February 1, 2011
JAMES HOGAN AND MARIA HOGAN, HIS WIFE, PLAINTIFFS-APPELLANTS,
DALE WOOLSON, DEFENDANT-RESPONDENT/ THIRD-PARTY PLAINTIFF,
RANDY WILLIAMS AND LINDA WILLIAMS, HUSBAND AND WIFE, THIRD-PARTY DEFENDANTS.
On appeal from Superior Court of New Jersey, Law Division, Cumberland County, Docket No. L-1239-08.
NOT FOR PUBLICATION WITHOUT THE APPROVAL OF THE APPELLATE DIVISION
Argued January 19, 2011
Before Judges Carchman and Graves.
Plaintiffs James Hogan and Maria Hogan*fn1 appeal from an order granting summary judgment in favor of defendant Dale Woolson. For the reasons that follow, we affirm.
The underlying facts are not disputed. Plaintiff James Hogan was injured on March 8, 2007, at about 7:00 p.m., when he slipped and fell on ice that had accumulated on the front porch of a single-family home located at 80 Main Street, Cedarville, New Jersey (the property). At the time of the accident, plaintiff was working for Dino's Pizzeria and was making a delivery to third-party defendants Linda and Randy Williams,*fn2 who leased the property from defendant Dale Woolson.
At her deposition, Linda Williams was asked who was responsible for maintaining the property, including the removal of any snow or ice from the front porch, and she answered, "We were." She also testified as follows:
Q. And was it your practice or your husband's practice to ever use salt or sand on the front porch?
A. Yes, yes, it was.
Q. When would you use either one of those substances?
A. Throughout the day if we felt it was needed, whenever there was ice.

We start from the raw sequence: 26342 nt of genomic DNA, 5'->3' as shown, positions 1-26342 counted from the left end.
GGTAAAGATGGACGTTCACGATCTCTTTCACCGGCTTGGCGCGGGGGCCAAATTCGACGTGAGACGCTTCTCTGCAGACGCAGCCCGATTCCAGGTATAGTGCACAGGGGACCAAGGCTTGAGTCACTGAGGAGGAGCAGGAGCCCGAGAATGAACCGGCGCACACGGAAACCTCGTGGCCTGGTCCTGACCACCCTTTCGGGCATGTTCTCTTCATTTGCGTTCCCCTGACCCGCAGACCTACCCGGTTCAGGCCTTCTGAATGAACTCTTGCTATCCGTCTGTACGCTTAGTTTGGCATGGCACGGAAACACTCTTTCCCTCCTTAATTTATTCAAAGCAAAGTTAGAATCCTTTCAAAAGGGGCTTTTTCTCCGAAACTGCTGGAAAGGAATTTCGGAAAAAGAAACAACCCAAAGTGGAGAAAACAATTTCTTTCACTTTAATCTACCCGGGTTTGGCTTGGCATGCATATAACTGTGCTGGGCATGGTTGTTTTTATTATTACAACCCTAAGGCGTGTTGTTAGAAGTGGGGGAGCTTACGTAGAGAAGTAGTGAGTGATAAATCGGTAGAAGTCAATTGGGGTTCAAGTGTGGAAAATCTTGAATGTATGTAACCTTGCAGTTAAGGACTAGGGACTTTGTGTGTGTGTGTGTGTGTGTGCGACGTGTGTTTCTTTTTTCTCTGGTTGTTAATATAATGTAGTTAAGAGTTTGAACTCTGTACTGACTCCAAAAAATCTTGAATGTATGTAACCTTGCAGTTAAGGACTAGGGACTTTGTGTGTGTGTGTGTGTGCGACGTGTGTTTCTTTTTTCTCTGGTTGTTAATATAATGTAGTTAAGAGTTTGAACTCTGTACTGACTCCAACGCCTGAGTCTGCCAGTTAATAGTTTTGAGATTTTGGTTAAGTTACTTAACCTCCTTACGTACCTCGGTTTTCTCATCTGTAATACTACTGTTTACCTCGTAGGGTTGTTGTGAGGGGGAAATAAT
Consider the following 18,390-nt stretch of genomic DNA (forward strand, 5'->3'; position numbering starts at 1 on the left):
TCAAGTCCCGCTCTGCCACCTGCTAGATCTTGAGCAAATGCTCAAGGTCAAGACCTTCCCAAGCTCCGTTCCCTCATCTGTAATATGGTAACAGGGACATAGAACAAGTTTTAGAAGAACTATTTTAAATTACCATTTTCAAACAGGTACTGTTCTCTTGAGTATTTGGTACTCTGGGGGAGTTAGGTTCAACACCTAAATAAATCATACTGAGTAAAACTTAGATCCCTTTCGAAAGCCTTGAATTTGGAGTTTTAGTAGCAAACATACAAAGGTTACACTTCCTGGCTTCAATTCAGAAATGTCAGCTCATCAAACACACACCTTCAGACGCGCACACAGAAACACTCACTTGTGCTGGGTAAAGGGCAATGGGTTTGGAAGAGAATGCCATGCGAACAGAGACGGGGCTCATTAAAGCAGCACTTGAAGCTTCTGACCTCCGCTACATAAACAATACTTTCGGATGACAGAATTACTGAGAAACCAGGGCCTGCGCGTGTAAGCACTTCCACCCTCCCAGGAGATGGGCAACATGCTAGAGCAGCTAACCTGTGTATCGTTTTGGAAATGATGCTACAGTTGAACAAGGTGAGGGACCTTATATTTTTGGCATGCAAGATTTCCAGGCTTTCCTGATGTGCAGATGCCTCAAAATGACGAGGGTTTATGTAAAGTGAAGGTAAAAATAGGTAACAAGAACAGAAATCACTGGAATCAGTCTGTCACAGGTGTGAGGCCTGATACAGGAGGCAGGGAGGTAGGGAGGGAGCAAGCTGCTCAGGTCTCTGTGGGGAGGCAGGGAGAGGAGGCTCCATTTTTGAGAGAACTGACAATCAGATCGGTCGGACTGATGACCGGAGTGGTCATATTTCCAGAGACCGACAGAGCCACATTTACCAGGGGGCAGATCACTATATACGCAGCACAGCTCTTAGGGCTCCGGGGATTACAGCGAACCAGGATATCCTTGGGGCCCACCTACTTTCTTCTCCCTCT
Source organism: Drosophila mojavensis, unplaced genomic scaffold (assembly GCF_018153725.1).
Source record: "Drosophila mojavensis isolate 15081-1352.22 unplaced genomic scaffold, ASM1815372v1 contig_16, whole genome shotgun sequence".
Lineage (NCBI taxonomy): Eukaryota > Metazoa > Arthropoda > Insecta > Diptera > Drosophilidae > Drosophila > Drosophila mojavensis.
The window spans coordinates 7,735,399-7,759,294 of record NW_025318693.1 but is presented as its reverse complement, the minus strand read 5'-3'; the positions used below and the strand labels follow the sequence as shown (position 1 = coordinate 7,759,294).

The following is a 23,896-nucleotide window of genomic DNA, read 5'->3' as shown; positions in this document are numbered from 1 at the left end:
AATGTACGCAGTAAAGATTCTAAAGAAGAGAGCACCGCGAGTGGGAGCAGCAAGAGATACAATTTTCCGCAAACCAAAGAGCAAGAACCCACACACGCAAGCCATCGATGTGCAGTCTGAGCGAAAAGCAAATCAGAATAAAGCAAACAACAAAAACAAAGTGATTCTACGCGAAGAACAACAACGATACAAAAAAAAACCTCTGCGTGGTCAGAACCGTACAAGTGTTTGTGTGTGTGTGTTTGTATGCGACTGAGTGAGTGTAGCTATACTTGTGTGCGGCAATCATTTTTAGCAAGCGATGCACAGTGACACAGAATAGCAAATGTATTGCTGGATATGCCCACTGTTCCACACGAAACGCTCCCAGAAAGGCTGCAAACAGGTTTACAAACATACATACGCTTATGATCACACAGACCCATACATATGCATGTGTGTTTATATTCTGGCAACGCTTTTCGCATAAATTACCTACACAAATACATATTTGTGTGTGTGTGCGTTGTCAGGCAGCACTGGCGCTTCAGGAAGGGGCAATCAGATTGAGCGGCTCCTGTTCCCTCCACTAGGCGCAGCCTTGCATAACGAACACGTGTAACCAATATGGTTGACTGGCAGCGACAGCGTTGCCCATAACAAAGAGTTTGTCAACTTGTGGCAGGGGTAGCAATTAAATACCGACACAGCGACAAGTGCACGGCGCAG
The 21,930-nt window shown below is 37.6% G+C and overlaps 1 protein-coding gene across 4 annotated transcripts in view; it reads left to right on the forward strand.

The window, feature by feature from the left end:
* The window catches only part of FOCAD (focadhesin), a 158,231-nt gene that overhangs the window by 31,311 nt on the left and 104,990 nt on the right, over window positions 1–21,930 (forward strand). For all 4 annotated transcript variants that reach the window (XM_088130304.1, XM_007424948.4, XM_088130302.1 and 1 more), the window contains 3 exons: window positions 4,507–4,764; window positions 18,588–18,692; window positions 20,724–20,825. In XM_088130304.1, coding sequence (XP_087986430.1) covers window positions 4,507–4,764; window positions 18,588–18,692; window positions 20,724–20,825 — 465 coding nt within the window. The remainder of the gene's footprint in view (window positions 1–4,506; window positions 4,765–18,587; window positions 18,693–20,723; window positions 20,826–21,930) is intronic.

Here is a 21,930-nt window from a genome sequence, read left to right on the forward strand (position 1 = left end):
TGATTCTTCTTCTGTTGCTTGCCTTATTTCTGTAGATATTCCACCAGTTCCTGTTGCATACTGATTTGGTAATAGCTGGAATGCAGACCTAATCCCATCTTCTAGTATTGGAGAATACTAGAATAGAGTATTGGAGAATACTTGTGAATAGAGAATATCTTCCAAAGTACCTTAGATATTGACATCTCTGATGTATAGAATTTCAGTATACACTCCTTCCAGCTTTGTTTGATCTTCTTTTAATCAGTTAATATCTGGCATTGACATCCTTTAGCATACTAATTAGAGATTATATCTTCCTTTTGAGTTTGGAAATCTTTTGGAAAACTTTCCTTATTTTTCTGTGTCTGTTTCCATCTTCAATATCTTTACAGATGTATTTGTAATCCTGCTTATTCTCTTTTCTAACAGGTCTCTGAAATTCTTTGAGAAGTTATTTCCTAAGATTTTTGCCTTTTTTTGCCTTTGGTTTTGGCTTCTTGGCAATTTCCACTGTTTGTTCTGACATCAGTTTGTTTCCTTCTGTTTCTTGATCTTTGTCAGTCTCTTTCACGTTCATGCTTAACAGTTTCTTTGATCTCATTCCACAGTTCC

Q. What was the surface of the front porch made out of?
A. Just plain wood.
Q. To your knowledge, was there any ice accumulation on the front porch on March 8th, 2007?
A. We had salted in the daytime and then we didn't realize that it had re-frozen.
Randy Williams provided similar deposition testimony:
Q. While you lived in that house, Mr. Williams, who did the snow removal at the house if there was any that was needed?
A. I did.
Q. And did you ever use salt, rock salt or sand at any time?
Q. And when would you have occasion to use either one of those things?
A. Well, whenever there was bad weather.
The lease agreement signed by Linda and Randy Williams as tenants and Dale Woolson as landlord provided that the tenancy began on July 1, 2001. In paragraph seven of the lease the tenants acknowledged they had inspected the property and were satisfied with its condition. They also agreed "to maintain the property" in the same condition as it was at the start of the lease "except for ordinary wear and tear."
According to Woolson, the lease agreement required the tenants to mow the lawn, shovel the snow, and do whatever else had to be done to maintain the property. At his deposition, Woolson testified: "The only thing I took care of was anything that broke or . . . went wrong that way. Otherwise, they lived in it as [if] it was their house, and they maintained it that way, and that was the understanding with every tenant." Woolson also testified that the property was "inspected by the township" every year, and there were never any problems with the inspections.